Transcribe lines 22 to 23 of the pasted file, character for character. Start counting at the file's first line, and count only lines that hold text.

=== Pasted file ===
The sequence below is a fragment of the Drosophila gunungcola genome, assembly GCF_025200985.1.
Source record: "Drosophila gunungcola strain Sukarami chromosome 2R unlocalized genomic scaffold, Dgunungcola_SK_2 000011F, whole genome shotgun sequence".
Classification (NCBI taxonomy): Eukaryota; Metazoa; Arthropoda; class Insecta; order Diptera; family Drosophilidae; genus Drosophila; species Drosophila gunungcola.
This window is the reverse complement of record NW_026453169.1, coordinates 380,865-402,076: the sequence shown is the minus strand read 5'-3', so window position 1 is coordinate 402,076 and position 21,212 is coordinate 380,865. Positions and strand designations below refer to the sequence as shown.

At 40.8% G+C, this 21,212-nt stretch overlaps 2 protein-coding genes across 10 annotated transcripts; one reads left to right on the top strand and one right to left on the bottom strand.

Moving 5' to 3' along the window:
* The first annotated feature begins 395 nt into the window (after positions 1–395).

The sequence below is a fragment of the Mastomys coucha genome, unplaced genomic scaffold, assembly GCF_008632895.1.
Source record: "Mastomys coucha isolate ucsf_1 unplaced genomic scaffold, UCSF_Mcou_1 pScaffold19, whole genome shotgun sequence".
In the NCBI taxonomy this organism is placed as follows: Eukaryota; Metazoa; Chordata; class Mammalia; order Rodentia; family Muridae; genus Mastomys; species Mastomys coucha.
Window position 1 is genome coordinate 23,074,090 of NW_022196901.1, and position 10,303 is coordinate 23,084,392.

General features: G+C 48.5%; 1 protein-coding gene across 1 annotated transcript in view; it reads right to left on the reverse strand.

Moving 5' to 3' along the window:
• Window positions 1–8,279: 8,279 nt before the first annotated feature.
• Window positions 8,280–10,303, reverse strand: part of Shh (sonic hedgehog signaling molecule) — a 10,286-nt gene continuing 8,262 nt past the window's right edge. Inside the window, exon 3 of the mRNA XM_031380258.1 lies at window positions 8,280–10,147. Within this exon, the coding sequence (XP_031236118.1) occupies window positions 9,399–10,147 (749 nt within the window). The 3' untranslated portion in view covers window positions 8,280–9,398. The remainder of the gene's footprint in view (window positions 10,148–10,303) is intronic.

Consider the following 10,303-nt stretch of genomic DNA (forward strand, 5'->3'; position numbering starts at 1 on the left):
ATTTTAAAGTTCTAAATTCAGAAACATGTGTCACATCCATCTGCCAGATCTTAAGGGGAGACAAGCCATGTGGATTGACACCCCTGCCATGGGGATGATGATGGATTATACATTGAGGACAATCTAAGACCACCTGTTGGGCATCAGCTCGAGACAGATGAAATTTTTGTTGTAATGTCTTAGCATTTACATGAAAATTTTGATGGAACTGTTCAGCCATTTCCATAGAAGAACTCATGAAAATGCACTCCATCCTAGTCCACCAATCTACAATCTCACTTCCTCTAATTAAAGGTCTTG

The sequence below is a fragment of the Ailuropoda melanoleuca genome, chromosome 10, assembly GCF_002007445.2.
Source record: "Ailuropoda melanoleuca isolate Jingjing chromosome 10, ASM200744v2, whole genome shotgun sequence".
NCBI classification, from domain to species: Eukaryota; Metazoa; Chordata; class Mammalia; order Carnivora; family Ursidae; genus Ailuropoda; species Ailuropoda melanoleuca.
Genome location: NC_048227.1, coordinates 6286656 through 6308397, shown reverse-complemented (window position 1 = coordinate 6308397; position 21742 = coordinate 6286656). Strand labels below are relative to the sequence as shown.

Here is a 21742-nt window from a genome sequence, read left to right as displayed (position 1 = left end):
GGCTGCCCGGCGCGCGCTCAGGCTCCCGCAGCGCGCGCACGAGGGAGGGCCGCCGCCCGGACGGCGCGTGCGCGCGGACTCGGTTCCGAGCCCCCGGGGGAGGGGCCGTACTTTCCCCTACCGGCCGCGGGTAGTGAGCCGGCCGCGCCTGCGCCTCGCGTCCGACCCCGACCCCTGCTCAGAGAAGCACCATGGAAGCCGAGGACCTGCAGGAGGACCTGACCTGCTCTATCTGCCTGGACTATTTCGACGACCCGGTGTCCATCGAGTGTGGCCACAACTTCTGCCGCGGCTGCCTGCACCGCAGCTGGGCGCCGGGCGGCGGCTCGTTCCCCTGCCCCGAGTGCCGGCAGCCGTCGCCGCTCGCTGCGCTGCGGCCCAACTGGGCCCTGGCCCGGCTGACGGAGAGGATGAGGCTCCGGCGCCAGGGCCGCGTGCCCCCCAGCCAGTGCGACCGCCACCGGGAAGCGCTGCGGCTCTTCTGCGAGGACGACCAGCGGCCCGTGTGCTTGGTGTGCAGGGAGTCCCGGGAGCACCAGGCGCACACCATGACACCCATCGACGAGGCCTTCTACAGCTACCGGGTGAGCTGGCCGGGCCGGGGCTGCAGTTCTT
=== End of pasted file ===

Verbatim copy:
Here is a 21742-nt window from a genome sequence, read left to right as displayed (position 1 = left end):
GGCTGCCCGGCGCGCGCTCAGGCTCCCGCAGCGCGCGCACGAGGGAGGGCCGCCGCCCGGACGGCGCGTGCGCGCGGACTCGGTTCCGAGCCCCCGGGGGAGGGGCCGTACTTTCCCCTACCGGCCGCGGGTAGTGAGCCGGCCGCGCCTGCGCCTCGCGTCCGACCCCGACCCCTGCTCAGAGAAGCACCATGGAAGCCGAGGACCTGCAGGAGGACCTGACCTGCTCTATCTGCCTGGACTATTTCGACGACCCGGTGTCCATCGAGTGTGGCCACAACTTCTGCCGCGGCTGCCTGCACCGCAGCTGGGCGCCGGGCGGCGGCTCGTTCCCCTGCCCCGAGTGCCGGCAGCCGTCGCCGCTCGCTGCGCTGCGGCCCAACTGGGCCCTGGCCCGGCTGACGGAGAGGATGAGGCTCCGGCGCCAGGGCCGCGTGCCCCCCAGCCAGTGCGACCGCCACCGGGAAGCGCTGCGGCTCTTCTGCGAGGACGACCAGCGGCCCGTGTGCTTGGTGTGCAGGGAGTCCCGGGAGCACCAGGCGCACACCATGACACCCATCGACGAGGCCTTCTACAGCTACCGGGTGAGCTGGCCGGGCCGGGGCTGCAGTTCTT